Do Ants Attack Ladybugs? It Depends on the Species

Ants and Ladybugs … they are commonplace in every garden. What’s their connection? Are they enemies? Not really. If you find a ladybug and an ant in the vicinity of each other, they would maintain polite distance and go along their business in the normal course of things. Ladybugs, who are absolutely fierce predators of some types of insects, do not count ants as food. And ants, who can be carnivorous, also don’t count ladybugs among their diet.

Yet, certain species of ants do attack and occasionally kill ladybugs. What gives?

Why do Ants Attack Ladybugs?

The answer is “aphids”. You know, those pesky little critters – green, red, yellow, black – that attack your trees and leaves by the millions. Aphids are common garden pests who are also known to destroy cash crops. And ladybugs are great, since they are voracious eaters of aphids – hence they are considered to be friends of the garden.

Where do ants come in? To start with, ants themselves are friends of the garden in most cases. They build nests that aerate the soil and are themselves responsible for ridding the garden of certain kinds of pests, including but not limited to certain types of aphids. But that’s not the interesting part of the story.

Honeydew

The interesting part is “honeydew”. Aphids literally excrete this sweet nectar from their backsides, copiously and continuously, after converting plant sap to protein (which they digest) and sugar (which is not required for their sustenance and therefore expelled as honeydew). And there are several species of ants, called “sugar”, “honeydew” or simply “honey” ants, who absolutely love honeydew – it is the principal part of their diet. Due to their ability to herd their honey sources (namely, aphids), they are also called “herder” ants or “dairying” ants.

Capturing the Herd

Since time immemorial (possibly as early as 50 million years back), honeydew ants have been known to “herd” aphids, pretty much along the lines of humans maintaining a stock of cows. Swap “honeydew” for milk and you will get the picture. These herder ants literally capture (herd) a colony of aphids. There are multiple techniques they employ. First, scientists have proven that the legs of herder ants excrete a solution which impacts the aphids that step in it. They become substantially slower as they continue their business of chewing leaves. Next, the ants might go one step further. They have been known to nip off the wings of the aphids so that they can’t fly away.

Nurturing the Herd

After they have captured the herd, the ants actively care for their “milkers”. Ants will carry eggs of aphids back to their nests to care for them, protect the aphids from rain, even carry a few with them when they move. Part of this symbiotic relationship is that ants protect them from predators. In return, they get honeydew. Lots and lots of it.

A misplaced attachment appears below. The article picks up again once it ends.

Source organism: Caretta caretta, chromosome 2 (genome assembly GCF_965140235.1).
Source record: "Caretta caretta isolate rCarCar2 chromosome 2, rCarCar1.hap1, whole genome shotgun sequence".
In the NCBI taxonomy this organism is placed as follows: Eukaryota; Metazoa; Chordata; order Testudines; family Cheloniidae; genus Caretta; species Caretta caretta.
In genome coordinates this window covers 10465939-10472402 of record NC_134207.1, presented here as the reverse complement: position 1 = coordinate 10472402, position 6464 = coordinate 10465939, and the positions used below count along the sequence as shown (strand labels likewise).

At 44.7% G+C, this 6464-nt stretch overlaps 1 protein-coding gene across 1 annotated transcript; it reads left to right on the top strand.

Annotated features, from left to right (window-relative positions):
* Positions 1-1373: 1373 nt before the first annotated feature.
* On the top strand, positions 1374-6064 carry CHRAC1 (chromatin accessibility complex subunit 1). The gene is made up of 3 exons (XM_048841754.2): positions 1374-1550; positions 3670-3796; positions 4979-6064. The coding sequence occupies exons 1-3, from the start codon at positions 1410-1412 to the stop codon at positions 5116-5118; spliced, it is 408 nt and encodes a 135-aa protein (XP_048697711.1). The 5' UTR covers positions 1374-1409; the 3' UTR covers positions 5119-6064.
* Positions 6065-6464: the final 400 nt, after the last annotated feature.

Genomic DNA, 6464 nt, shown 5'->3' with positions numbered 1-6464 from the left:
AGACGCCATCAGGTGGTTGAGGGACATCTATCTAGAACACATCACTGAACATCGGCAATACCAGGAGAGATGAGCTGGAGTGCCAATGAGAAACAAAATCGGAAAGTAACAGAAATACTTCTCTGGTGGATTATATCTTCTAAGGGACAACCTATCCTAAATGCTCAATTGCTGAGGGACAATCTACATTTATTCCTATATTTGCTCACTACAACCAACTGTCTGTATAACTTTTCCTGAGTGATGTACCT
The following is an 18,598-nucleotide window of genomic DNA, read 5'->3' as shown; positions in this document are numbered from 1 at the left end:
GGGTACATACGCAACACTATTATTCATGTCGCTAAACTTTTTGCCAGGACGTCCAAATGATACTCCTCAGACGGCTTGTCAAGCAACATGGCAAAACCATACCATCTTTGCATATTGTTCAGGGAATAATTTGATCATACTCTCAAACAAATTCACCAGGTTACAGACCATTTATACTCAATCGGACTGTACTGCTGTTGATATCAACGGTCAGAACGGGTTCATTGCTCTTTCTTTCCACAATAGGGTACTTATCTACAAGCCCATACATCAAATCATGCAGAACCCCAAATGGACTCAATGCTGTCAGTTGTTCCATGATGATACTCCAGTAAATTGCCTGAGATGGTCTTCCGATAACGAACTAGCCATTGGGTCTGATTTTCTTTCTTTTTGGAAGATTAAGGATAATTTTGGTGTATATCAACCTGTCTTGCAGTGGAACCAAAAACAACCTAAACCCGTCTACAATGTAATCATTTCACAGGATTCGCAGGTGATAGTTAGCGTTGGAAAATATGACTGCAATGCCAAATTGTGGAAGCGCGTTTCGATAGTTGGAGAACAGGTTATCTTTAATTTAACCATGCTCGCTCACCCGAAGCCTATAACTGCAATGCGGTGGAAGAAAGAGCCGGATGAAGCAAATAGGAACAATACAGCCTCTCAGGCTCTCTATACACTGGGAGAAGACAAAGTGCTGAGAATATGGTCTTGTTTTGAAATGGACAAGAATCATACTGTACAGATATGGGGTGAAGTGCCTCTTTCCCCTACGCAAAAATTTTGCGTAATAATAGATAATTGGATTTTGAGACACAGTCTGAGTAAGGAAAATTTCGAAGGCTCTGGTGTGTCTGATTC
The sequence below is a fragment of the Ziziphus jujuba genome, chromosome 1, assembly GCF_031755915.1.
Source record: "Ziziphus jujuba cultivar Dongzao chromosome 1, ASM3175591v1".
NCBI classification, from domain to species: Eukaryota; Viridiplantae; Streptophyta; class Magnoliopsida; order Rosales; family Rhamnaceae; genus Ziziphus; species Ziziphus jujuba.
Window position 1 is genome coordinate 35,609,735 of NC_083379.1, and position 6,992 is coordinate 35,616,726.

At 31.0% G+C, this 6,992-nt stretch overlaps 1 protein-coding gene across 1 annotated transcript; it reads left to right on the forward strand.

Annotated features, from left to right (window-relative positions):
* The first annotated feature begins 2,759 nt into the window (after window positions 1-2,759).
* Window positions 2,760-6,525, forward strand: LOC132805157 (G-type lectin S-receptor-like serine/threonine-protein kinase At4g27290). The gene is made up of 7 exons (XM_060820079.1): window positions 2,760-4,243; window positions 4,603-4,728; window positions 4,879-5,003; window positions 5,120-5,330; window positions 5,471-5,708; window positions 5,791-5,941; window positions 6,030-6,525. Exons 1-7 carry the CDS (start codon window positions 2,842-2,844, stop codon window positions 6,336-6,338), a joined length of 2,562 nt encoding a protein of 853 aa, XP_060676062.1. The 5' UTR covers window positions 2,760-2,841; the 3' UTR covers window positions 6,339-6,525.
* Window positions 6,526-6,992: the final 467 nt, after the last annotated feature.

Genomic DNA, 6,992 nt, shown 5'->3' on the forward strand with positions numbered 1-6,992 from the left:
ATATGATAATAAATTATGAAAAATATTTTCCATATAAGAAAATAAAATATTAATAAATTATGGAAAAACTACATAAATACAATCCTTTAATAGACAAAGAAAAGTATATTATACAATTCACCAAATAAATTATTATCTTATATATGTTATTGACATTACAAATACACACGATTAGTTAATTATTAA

To get the aphids to produce honeydew, the herder ants may simply follow them around and lick their droppings, but others will roll up to aphids and tickle their stomachs with their antenna. This massaging technique seems to work – the aphids usually poop, at which point the ants happily go to work, lapping up the sweet goo.

Ants are even known to perform certain feats of animal husbandry. They do eat some of their aphids from time to time – it’s a source of protein – same as we eat beef. But they will also cull the herd at times, eating the less productive males and keeping around females who can clone themselves and produce honeydew in great quantities.

Protection from Ladybugs

As part of their desire to protect the aphid herd, honeydew ants don’t take kindly to stray ladybugs that show up among the aphids. A single ladybug can wreak absolute havoc among hundreds of thousands of aphids. If an ant is alone, it won’t do much since it may not be strong enough to overcome a ladybug. If, however, the ladybug is alone, and the ant has friends alongside, the picture changes – it is under those conditions that ants will attack and even kill ladybugs.

How Do Ants Harm Ladybugs?

As mentioned previously, ants will only attack ladybugs if (a) the latter is actively engaged in wiping out the ants’ dairy farm of aphids, and (b) if an army of ants is there in strength to attack and defend their turf. If they have the advantage of numbers, ants can go in low and cause some damage by a number of means.